Vitamin D deficiencies blamed on our fear of sunshine
Sunbathing has long been portrayed as a dangerous pursuit that raises the odds of skin cancer and ages us prematurely. But now it seems we have been taking the message a bit too seriously. A study suggests that our aversion to the sun is making us deficient in vitamin D, a compound credited with a host of health benefits from protecting against cancer to strengthening our bones.
The British Association of Dermatologists recommends 15-20 minutes of sun a day. Researcher Veronique Bataille said: 'There has been so much effort put into telling people about the damaging effects of ultraviolet light from sunshine, many now take extreme measures to ensure they don't get exposure by wearing moisturisers with factor 15 all year round.'
Dr Veronique Bataille, a dermatologist and skin cancer expert, wants guidelines on sunbathing to be reviewed to ensure people don't miss out on vitamin D. Known as the 'sunshine vitamin', it is made when our skin is exposed to sunlight. As well as protecting against some cancers and osteoporosis, it can help ward off Alzheimer's disease and multiple sclerosis and boost the immune system. Although the vitamin is found in some foods, the vitamin D in our bodies largely comes from exposure to sunlight, and many of us simply do not have enough. Research from University College London found that 20 per cent of women and 12 per cent of men are deficient in the vitamin. And a separate study of more than 1,400 British women by Dr Bataille, of King's College London, linked low levels with fear of sunbathing.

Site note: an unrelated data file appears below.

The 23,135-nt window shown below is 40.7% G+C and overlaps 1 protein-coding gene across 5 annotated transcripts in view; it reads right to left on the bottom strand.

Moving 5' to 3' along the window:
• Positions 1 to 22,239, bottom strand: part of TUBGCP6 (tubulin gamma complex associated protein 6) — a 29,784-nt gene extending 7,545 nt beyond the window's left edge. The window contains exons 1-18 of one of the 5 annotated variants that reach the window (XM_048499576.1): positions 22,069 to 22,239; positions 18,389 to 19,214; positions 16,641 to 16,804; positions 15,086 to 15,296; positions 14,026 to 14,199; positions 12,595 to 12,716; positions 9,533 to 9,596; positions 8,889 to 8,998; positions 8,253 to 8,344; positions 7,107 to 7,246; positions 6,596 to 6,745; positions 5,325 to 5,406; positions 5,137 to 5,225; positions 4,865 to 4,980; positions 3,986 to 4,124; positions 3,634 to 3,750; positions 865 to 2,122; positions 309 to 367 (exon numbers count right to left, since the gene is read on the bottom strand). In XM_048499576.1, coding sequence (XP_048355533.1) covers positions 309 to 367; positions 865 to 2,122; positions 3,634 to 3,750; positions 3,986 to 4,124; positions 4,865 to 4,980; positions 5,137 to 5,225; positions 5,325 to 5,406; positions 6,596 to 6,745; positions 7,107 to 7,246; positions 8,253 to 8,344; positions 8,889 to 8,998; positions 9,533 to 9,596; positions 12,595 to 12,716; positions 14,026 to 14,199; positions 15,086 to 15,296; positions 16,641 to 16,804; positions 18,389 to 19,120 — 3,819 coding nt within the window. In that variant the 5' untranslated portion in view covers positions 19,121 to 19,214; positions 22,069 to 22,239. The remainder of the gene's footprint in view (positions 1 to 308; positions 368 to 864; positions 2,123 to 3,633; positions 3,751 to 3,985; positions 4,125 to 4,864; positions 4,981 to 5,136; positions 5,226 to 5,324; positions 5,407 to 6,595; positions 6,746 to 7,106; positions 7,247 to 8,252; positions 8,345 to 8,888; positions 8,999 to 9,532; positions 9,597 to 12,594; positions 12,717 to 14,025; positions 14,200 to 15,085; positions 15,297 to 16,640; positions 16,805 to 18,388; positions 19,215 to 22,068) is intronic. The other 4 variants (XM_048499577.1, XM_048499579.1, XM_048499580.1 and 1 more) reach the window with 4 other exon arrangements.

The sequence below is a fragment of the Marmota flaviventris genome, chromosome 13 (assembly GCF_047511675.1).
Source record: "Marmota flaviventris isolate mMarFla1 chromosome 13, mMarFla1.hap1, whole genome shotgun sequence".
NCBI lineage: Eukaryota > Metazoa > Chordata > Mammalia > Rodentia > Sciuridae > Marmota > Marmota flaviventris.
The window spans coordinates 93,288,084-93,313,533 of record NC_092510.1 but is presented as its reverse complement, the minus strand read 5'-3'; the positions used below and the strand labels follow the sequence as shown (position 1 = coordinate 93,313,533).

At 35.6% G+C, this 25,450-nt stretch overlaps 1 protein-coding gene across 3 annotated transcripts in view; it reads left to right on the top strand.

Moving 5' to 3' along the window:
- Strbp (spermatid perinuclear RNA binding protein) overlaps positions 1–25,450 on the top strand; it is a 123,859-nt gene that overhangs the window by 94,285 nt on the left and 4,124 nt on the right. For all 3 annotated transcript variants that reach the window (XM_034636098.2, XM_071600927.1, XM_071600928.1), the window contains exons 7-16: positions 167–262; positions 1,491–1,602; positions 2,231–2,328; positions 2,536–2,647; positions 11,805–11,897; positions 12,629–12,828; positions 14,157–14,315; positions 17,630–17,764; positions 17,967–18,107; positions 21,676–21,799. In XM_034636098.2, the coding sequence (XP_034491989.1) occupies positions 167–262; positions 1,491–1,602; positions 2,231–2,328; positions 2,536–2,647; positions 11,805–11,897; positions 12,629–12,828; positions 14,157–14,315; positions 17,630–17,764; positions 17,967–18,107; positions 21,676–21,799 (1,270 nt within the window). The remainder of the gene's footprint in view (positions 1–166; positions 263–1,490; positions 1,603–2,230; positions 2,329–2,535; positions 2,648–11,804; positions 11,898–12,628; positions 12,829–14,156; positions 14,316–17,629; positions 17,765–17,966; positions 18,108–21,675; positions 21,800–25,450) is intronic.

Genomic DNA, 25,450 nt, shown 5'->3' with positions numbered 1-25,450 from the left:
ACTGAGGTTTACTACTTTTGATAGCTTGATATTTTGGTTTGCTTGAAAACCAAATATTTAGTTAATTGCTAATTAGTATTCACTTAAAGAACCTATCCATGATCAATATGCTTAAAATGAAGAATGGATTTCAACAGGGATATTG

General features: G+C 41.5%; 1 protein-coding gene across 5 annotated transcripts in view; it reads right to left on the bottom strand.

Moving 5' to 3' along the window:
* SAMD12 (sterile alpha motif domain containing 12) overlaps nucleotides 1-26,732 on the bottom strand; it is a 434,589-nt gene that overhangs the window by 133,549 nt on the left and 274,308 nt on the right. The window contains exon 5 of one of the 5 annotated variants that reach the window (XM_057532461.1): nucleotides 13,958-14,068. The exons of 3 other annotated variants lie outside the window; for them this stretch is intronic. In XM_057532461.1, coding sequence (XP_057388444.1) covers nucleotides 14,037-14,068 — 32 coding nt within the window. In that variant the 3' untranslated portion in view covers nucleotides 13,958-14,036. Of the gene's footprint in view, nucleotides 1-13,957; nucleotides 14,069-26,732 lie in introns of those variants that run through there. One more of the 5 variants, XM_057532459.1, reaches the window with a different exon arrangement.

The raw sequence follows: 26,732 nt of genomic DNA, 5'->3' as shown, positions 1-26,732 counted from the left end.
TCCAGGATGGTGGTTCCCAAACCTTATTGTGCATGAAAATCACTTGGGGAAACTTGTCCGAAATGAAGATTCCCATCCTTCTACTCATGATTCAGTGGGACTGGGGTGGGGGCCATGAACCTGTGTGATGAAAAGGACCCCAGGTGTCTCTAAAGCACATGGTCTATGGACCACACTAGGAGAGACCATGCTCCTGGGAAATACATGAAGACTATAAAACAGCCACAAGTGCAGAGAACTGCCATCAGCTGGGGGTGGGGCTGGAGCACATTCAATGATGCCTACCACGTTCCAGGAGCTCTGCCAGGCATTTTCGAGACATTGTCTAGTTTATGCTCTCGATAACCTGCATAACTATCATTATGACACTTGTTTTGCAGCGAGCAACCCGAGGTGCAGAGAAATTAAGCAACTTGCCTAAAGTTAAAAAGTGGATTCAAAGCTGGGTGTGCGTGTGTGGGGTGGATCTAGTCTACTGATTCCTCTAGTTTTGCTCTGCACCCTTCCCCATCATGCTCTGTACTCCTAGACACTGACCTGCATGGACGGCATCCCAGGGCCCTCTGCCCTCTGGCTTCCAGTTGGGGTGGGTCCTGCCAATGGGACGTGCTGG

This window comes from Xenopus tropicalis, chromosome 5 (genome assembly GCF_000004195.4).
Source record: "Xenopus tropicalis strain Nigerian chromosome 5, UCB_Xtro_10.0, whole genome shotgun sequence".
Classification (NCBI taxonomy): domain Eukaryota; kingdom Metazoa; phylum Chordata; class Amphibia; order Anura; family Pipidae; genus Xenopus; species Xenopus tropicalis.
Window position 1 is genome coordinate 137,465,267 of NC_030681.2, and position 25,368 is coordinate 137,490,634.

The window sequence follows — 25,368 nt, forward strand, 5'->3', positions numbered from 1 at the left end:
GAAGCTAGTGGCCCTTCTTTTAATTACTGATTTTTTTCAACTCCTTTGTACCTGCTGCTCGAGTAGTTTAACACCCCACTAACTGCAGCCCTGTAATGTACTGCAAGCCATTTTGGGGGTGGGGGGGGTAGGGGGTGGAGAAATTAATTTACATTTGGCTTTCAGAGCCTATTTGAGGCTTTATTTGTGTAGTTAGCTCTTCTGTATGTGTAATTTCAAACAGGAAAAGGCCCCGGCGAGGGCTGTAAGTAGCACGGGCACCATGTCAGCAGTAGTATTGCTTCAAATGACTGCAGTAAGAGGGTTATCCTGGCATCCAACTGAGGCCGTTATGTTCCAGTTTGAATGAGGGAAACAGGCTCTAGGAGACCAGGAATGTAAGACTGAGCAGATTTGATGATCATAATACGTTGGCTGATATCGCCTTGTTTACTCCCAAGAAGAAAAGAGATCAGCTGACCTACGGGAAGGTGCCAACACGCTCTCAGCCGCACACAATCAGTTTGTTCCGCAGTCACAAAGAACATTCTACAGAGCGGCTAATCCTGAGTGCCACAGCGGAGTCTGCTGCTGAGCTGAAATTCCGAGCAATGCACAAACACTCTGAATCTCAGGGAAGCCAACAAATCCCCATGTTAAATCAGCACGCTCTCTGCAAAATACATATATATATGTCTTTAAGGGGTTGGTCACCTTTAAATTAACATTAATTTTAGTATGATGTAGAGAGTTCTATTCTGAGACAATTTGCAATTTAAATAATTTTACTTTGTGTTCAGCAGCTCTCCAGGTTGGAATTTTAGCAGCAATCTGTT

Dr Bataille told the Sunday Telegraph: 'It is potentially harmful if people are getting the message that they should completely avoid the sun. 'The advice needs to be better tailored to the differences in skin type and sun levels around the country.' The British Association of Dermatologists, which recommends 15 to 20 minutes of sun a day, blamed the deficiencies on the British climate and indoor lifestyles.
Sara Hiom (CORR), of Cancer Research UK, said: 'To make enough vitamin D, we don't need so much sun that we redden or burn - little and often is best. 'People should be aware of their skin type and tendency to burn. If you have fairer skin you need less time in the sun than people with darker skin. 'People can also top up their vitamin D levels by eating foods like oily fish and some cereals.
By Fiona Macrae - Mail Online. Last updated at 2:08 PM on 09th August 2009